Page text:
Chief Robert White expects the Denver Police Department to save an estimated $600,000 annually when civilians are hired to fill about 30 jobs now held by officers, many of whom will go back to patrol assignments.
The department has already performed a study to determine which positions are to be filled by civilians. They are expected to include administrative assistants, crime-scene investigators and fingerprint technicians, Capt. Jennifer Steck said.
"The chief really looked at all positions, and he was careful to determine which positions he believed a civilian employee could do," she said.
If the initial changes are successful, more civilians are likely to be placed in jobs that don't require a gun and a badge, Steck said.
The plan has drawn objections from the police union.
Some jobs that could be up for grabs — such as crime-scene analysts who collect evidence at the scene — require law enforcement experience, said Nick Rogers, president of the Denver Police Protective Association.
"It helps to have been a police officer," he said. "You have to know the streets and know the nuances of how these crimes are committed. You can't learn that in a book."
Training for the jobs available at community colleges and other schools can equip graduates with knowledge that a police officer might not have, said professor Mary Dodge, director of criminal-justice programs at the University of Colorado Denver's School of Public Affairs.
And Denver will be able to hire from other departments that already have civilians handling the tasks.
"There are many jobs that a civilian with the proper training can do well, and crime- scene investigations is among them," Dodge said.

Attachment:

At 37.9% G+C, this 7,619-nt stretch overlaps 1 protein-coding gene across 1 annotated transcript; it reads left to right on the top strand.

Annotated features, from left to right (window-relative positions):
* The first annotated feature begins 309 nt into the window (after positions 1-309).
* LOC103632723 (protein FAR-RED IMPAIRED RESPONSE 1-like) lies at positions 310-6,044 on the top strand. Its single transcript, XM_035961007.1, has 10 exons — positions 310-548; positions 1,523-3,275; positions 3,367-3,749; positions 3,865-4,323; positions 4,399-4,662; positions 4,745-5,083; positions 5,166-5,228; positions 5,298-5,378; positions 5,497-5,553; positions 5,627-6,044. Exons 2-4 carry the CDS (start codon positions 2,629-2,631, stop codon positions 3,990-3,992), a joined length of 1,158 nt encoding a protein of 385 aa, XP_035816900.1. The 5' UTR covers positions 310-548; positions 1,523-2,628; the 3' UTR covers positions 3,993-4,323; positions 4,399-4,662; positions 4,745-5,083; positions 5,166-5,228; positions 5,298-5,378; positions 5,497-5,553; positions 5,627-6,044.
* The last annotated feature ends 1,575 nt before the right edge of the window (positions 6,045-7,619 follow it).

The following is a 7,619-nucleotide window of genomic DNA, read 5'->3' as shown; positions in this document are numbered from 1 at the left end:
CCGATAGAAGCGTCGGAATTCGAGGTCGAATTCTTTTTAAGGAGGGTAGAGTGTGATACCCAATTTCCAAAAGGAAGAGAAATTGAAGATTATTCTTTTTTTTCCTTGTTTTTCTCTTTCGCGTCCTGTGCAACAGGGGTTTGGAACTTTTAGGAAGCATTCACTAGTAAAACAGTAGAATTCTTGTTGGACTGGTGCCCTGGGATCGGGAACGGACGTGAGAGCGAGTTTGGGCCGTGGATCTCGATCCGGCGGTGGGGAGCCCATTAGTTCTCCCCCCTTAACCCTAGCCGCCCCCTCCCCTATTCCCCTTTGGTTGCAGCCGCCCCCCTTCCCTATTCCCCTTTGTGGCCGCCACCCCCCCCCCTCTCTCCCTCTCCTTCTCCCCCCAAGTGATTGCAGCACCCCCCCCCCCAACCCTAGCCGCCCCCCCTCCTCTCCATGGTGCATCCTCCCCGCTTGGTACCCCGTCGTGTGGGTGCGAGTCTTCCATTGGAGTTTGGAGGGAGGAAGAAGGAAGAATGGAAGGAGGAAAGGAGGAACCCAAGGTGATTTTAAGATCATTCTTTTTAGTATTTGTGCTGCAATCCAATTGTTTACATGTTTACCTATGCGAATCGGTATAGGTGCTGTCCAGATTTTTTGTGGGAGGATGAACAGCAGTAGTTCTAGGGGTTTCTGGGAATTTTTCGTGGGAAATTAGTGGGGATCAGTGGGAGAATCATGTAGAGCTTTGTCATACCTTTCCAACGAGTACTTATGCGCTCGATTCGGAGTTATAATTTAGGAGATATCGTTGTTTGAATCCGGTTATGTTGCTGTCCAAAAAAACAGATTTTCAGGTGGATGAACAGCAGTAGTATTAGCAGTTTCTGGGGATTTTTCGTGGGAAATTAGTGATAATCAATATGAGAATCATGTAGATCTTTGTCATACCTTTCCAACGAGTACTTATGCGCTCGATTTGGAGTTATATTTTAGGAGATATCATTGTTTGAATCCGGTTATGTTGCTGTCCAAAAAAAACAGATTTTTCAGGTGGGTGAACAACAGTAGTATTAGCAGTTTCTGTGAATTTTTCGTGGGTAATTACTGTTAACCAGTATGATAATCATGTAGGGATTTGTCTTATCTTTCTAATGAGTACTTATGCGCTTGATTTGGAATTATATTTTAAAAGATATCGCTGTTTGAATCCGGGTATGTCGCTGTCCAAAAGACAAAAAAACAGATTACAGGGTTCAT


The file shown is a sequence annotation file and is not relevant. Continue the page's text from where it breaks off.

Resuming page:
Civilians may also be more appropriate in reception areas where employees interact with the public than officers who have been hardened by their work on the street, she added.
The process of replacing officers could begin within the next few weeks, Steck said.
Budget constraints have led to a drop in the number of Denver officers to about 1,386 today, from 1,450 before White was sworn in almost a year ago.
Since his appointment by Mayor Michael Hancock last December, White has been working to get more police on the streets.
The department employs 240 civilians, including crime analysts and staff assistants.
Police departments across the country have been cutting costs by replacing officers with civilians, said Richard Brady, president of the Matrix Consulting Group, which provides analytical services to state and local governments.
Dodge said she knows of no other department in Colorado that has replaced officers with civilians.
In San Jose, Calif.; San Diego; Seattle; and Fort Lauderdale, Fla., civilians have taken positions held by police, Brady said.
"This has been a growing trend for at least the last 20 years," Brady said. "It is something that reappears as an important topic in every recession because of the cost savings."